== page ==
The pressures and mounting responsibilities on youngsters can feel overwhelming, but, as our expert columnist Kieran Townsend reveals, here are three simple and effective ways to help the adolescent in your life thrive!

For adolescents, the world can feel like their oyster – so much possibility, so many exciting visions of the future, but, at the same time, so many unknowns and distractions. Between developing socially, contemplating their futures, growing responsibilities, and looming exams, how can teens and students best set themselves up for success?

Whether you’re a parent, guardian, teacher, or friend, the following are some useful ideas that have come out of my sessions with young people, but, of course, can still be helpful for anyone to apply, regardless of their age. I find the key to getting results with young people is to take accountability, encourage them to come up with their own methods, and focus on what they can control. As a coach, I can advise and guide, but, ultimately, they have to make the processes personal to them, and want to take action.

Morning & evening routines

Making some simple changes to morning and evening routines is an effective starting point. Often small changes in lifestyle can really set ourselves up for success. I often use the question: what would your future self thank you for?


  • Prepare the night before. Ensure all books are ready, devices charged, and any snacks out. Setting clothes out uses an approach of satisfaction, which is a decision-making strategy where an adequate result is good enough. This could involve wearing the same type of clothes each day, like Steve Jobs did. This streamlines the process and limits decision making, saving energy for bigger choices throughout the day.

  • Have an evening wind down. This helps to reduce stress and improve sleep, and may include using softer lights, reducing screen time before bed, and some sort of journaling practice.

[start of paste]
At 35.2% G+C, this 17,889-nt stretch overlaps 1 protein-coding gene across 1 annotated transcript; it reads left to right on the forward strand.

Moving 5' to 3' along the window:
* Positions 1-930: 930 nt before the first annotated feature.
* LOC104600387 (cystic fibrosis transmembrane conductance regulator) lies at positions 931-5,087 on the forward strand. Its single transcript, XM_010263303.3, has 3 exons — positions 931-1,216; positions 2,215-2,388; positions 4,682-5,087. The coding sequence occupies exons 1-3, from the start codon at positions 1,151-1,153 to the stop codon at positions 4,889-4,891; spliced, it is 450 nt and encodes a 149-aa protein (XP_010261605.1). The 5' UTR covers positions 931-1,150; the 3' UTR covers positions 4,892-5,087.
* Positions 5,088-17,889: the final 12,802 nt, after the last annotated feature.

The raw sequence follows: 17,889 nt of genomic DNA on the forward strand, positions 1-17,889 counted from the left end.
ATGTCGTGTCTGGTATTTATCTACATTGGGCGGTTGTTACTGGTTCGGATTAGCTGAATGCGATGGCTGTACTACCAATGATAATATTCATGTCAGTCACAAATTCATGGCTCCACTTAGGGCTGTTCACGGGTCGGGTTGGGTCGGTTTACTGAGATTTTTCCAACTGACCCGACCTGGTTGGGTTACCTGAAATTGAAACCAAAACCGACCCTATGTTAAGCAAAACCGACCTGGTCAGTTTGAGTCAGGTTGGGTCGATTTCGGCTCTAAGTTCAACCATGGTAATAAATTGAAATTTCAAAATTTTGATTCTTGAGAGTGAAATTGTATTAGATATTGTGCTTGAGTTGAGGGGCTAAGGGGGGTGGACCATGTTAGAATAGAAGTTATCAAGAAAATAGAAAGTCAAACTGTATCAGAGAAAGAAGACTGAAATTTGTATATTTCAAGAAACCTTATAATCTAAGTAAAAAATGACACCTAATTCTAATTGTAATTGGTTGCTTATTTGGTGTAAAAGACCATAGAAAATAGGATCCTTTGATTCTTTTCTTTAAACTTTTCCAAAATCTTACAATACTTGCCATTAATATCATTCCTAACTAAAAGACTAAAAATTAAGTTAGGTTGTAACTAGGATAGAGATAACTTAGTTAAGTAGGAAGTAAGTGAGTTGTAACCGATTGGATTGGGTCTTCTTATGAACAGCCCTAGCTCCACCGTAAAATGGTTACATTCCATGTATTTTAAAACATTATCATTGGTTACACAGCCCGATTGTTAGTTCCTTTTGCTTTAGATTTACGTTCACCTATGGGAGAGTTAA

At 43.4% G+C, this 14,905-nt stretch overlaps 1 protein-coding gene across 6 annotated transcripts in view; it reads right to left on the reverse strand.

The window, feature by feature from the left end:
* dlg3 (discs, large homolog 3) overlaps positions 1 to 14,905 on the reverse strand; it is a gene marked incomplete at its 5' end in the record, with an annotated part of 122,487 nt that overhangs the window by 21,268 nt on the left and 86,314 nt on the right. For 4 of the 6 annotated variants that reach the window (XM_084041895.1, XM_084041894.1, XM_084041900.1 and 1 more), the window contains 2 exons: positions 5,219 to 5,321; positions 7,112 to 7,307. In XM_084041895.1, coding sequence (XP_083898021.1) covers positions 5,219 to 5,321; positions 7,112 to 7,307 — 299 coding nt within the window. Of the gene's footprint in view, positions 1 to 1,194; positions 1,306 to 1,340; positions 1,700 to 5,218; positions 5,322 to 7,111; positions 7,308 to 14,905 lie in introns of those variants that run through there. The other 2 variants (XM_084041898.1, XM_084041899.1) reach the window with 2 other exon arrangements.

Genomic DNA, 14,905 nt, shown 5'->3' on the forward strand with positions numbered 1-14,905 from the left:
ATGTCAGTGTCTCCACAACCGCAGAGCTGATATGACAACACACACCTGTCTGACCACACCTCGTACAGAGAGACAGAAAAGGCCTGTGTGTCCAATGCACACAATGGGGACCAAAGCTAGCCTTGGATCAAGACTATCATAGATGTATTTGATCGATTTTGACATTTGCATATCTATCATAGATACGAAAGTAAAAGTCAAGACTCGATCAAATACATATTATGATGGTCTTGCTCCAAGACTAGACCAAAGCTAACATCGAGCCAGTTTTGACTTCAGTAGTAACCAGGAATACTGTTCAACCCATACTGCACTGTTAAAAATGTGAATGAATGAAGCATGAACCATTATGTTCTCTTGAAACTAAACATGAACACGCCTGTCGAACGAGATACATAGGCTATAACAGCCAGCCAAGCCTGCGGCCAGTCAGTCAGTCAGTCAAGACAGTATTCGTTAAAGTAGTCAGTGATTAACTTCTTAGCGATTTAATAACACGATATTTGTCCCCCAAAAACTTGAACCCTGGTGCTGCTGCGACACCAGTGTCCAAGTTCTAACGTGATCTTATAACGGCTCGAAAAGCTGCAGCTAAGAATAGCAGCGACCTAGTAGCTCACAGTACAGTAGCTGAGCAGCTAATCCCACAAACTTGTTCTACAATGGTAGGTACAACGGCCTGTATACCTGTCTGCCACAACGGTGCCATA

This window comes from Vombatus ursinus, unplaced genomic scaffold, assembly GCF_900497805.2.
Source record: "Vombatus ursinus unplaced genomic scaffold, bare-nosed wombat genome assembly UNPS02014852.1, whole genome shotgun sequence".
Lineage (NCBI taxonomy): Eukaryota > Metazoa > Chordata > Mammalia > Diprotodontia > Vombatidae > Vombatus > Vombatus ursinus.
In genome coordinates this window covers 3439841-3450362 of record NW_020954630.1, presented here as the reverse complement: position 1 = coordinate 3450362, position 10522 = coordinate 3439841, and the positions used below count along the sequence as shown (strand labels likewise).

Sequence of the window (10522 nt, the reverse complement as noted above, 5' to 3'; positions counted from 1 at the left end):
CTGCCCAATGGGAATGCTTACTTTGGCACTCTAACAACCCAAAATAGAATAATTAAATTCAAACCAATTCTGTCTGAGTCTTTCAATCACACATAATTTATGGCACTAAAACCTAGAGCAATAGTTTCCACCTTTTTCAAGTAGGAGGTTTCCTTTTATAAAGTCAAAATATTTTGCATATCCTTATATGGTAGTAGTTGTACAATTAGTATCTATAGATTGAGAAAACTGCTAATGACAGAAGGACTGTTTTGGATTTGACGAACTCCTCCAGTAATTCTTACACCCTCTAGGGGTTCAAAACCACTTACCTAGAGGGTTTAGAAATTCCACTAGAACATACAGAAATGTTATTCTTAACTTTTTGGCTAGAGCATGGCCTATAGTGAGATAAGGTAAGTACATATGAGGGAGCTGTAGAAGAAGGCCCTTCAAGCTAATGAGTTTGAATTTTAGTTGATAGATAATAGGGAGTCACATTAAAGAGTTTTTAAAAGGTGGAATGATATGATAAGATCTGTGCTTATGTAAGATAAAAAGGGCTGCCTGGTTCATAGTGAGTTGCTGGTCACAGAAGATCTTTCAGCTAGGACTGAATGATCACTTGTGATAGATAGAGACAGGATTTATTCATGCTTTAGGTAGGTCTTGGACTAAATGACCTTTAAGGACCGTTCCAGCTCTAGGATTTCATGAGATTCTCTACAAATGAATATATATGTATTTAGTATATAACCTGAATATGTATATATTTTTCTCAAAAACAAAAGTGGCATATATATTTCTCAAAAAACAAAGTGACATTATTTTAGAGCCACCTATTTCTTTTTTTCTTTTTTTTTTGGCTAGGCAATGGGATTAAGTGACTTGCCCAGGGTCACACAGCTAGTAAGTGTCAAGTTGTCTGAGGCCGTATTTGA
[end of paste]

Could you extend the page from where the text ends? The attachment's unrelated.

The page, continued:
• Create a plan for the next day. To make this personal and fun, you could call this a ‘daily victory planner’. This may include key things they need to get done, exercise they are committed to, a gratitude practice, and a reward system.


  • Aim to wake up 30 minutes earlier. See this as ‘bonus time’.

  • Drink a glass of water first thing. Kick start the body for the day.

  • Enjoy some quiet time. Creating their own thinking time, or meditation practice, can help to approach the day with a calm and less reactive mindset.

  • Look at their day ahead. What lessons do they have? What would a successful day look like?

Create a tight focus bubble

This is an approach I often use for students working on projects or revising for their exams.

  • Create a portable productivity system. This is simply about ensuring they have all the essentials needed to help them study at opportune moments, such as a computer, books, headphones, and stationery.

  • Have a personal study playlist. Combine this with noise-canceling headphones for focus and flow.

  • Consider the environment. This is about knowing where they work effectively, so, for some, it might be staying later at school, others may be productive at home, or a neutral venue such as a coffee shop.

  • Adapted Pomodoro Technique. Working for 20–30 minutes followed by a short power or reset break, and then another block of study. The break also becomes the reward for focused study, which helps motivation.

  • Act like someone is watching. This is a quick mindset trick to stay focused and raise standards.

Set identity-based goals

This is a process I have adapted from James Clear’s book Atomic Habits, which focuses on starting small and building momentum with a series of ‘mini wins’ to reinforce this identity. Carving out an environment in which we make it as easy as we can to execute actions for our goals is an important part of the process. The goal is to aim for 1% better each week, which is attainable, and builds consistent progress.

The process:

  • Decide your identity

  • Quick habits to support this

  • Consider the environment

  • Actions to take


  • Identity: I am someone who gets my work completed early.

  • Two-minute habits: checking diaries at night to know when their deadlines are.

  • Environment: ensuring their calendar or diary is accessible at all times.

  • Actions: creating time to plan ahead at the start of each month; adjusting study time as deadlines approach; a productivity system which works for them.

Tip: Use the ‘never miss twice approach’ to help keep them on track, so if they miss a study session, or let the positive habits slide once, know it’s not the end of the world, but be sure to get back on track for the next one.

Creating, and maintaining, healthy and productive habits isn’t always easy, so show them compassion if progress a takes a little time. Know that every little action is a positive step forward, helping the teen in your life to thrive through the challenges of adolescence, and grow towards the goals they’ve dreamed of.

Learn more about Kieran at Life Coach Directory.